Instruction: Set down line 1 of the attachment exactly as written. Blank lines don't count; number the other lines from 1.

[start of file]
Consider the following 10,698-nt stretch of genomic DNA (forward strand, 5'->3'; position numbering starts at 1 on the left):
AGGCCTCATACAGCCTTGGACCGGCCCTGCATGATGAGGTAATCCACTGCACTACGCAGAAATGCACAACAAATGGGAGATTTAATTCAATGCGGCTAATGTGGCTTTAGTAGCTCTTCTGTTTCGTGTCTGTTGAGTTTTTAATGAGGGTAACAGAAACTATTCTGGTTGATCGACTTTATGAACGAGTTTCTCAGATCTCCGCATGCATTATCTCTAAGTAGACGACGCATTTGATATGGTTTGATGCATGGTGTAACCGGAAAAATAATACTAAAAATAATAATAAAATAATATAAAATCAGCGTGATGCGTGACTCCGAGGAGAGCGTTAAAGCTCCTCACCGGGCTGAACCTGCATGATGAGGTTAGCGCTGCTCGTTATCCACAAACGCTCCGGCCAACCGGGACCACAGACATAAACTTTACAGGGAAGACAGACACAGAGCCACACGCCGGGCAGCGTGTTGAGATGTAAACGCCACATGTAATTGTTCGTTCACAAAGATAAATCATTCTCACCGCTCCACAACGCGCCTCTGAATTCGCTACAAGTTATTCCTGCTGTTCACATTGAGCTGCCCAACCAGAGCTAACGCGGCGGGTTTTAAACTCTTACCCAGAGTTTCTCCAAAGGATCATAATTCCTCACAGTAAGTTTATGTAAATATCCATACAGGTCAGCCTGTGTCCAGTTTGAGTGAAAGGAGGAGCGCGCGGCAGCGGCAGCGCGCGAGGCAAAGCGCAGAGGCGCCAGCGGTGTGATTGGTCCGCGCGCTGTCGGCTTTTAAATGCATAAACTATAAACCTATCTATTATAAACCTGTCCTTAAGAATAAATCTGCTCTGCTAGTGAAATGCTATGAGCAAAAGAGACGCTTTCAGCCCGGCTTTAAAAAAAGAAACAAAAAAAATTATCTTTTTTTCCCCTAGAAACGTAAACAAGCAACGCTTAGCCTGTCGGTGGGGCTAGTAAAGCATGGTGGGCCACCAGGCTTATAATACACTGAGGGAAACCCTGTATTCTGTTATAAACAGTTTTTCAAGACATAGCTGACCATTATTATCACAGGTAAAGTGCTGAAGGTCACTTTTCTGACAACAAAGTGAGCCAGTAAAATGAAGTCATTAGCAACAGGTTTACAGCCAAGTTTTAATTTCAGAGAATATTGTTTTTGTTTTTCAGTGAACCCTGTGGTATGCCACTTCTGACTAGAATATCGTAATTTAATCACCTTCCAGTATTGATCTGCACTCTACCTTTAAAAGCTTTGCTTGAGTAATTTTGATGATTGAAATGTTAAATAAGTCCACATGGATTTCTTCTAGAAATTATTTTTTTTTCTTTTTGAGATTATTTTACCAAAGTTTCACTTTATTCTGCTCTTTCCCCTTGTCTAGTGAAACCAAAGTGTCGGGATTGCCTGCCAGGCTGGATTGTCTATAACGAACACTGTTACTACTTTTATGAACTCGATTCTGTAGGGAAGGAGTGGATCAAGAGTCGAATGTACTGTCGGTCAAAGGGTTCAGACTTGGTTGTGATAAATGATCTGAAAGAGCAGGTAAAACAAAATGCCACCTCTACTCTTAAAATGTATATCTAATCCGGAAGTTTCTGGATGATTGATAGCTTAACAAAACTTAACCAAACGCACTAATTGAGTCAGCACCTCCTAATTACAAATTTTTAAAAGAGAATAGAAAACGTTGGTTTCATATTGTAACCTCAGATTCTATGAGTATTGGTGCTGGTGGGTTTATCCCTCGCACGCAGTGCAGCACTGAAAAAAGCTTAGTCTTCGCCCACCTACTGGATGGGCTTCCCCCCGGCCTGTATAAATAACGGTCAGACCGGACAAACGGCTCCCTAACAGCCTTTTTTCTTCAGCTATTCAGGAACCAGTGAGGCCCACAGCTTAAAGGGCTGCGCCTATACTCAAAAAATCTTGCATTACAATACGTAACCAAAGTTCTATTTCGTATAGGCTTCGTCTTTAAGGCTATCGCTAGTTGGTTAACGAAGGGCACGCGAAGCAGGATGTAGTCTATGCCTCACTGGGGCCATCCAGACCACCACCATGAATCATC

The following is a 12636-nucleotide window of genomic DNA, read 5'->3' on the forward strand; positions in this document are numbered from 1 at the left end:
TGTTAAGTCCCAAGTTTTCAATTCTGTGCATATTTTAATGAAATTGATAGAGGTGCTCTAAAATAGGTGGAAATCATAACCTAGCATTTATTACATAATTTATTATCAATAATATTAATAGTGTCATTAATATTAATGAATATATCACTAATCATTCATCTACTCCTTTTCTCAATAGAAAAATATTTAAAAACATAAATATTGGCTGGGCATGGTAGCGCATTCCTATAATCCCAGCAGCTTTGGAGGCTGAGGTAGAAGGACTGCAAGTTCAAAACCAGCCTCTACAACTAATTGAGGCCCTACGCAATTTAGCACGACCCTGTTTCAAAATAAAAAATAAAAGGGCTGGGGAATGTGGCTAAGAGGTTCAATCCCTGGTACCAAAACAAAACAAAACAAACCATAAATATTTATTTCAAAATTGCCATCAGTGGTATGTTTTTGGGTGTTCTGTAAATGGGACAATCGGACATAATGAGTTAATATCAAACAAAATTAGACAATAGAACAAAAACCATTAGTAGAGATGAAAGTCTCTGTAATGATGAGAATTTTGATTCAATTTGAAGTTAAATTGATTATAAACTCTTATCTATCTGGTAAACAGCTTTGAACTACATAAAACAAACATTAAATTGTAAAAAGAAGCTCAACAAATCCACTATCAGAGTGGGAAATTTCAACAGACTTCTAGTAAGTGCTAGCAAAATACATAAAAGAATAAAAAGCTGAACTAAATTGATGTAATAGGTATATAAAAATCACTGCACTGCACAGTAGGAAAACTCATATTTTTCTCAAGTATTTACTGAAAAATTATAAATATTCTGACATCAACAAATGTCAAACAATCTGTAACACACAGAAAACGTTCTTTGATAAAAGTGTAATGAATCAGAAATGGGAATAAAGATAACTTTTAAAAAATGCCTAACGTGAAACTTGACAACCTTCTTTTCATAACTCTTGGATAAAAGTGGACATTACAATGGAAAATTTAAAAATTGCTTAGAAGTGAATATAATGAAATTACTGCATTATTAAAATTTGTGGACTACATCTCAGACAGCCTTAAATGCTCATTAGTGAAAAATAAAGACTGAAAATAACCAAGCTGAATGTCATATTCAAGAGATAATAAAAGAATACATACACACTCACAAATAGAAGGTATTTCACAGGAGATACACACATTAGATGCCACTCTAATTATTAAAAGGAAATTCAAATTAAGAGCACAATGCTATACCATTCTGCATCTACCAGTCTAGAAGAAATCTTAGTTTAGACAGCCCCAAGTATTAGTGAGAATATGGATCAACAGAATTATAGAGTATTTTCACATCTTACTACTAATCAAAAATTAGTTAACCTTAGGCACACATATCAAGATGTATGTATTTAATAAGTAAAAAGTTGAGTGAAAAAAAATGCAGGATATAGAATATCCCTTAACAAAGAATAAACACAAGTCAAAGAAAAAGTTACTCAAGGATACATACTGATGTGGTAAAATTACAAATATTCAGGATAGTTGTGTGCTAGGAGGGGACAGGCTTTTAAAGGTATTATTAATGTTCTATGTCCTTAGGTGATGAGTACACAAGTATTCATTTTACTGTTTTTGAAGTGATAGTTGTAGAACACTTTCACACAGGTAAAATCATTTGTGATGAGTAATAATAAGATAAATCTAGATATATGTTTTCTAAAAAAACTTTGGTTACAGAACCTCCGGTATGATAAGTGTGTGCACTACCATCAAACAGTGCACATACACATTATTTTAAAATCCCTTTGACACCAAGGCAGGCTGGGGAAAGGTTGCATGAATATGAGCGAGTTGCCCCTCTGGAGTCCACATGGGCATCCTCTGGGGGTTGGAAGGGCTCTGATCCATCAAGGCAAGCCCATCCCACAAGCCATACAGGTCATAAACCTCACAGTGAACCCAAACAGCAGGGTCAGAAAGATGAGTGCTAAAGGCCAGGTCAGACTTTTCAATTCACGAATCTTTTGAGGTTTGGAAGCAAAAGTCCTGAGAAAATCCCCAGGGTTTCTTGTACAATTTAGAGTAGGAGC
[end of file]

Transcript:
Consider the following 10,698-nt stretch of genomic DNA (forward strand, 5'->3'; position numbering starts at 1 on the left):